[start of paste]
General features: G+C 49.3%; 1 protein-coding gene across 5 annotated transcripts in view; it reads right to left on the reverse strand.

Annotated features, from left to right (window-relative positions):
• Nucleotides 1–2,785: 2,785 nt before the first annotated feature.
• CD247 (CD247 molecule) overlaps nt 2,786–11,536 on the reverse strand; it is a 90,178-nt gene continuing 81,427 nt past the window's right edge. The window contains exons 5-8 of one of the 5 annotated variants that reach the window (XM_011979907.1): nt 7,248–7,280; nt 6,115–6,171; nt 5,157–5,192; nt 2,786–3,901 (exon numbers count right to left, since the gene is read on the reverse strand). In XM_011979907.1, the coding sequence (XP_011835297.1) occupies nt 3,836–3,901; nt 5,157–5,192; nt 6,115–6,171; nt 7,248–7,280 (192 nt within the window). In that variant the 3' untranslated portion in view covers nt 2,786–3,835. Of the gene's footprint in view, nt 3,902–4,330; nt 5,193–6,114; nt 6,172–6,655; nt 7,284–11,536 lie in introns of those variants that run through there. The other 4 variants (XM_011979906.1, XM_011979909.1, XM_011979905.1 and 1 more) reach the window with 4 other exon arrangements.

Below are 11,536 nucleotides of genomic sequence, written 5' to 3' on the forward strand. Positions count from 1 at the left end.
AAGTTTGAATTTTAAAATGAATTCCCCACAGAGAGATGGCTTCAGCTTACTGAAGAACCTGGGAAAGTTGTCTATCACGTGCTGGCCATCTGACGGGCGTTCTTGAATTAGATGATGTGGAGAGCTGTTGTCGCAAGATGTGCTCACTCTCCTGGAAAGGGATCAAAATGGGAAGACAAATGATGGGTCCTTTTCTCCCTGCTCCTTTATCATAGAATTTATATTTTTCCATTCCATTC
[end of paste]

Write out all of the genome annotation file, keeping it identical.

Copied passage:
General features: G+C 49.3%; 1 protein-coding gene across 5 annotated transcripts in view; it reads right to left on the reverse strand.

Annotated features, from left to right (window-relative positions):
• Nucleotides 1–2,785: 2,785 nt before the first annotated feature.
• CD247 (CD247 molecule) overlaps nt 2,786–11,536 on the reverse strand; it is a 90,178-nt gene continuing 81,427 nt past the window's right edge. The window contains exons 5-8 of one of the 5 annotated variants that reach the window (XM_011979907.1): nt 7,248–7,280; nt 6,115–6,171; nt 5,157–5,192; nt 2,786–3,901 (exon numbers count right to left, since the gene is read on the reverse strand). In XM_011979907.1, the coding sequence (XP_011835297.1) occupies nt 3,836–3,901; nt 5,157–5,192; nt 6,115–6,171; nt 7,248–7,280 (192 nt within the window). In that variant the 3' untranslated portion in view covers nt 2,786–3,835. Of the gene's footprint in view, nt 3,902–4,330; nt 5,193–6,114; nt 6,172–6,655; nt 7,284–11,536 lie in introns of those variants that run through there. The other 4 variants (XM_011979906.1, XM_011979909.1, XM_011979905.1 and 1 more) reach the window with 4 other exon arrangements.

Below are 11,536 nucleotides of genomic sequence, written 5' to 3' on the forward strand. Positions count from 1 at the left end.
AAGTTTGAATTTTAAAATGAATTCCCCACAGAGAGATGGCTTCAGCTTACTGAAGAACCTGGGAAAGTTGTCTATCACGTGCTGGCCATCTGACGGGCGTTCTTGAATTAGATGATGTGGAGAGCTGTTGTCGCAAGATGTGCTCACTCTCCTGGAAAGGGATCAAAATGGGAAGACAAATGATGGGTCCTTTTCTCCCTGCTCCTTTATCATAGAATTTATATTTTTCCATTCCATTC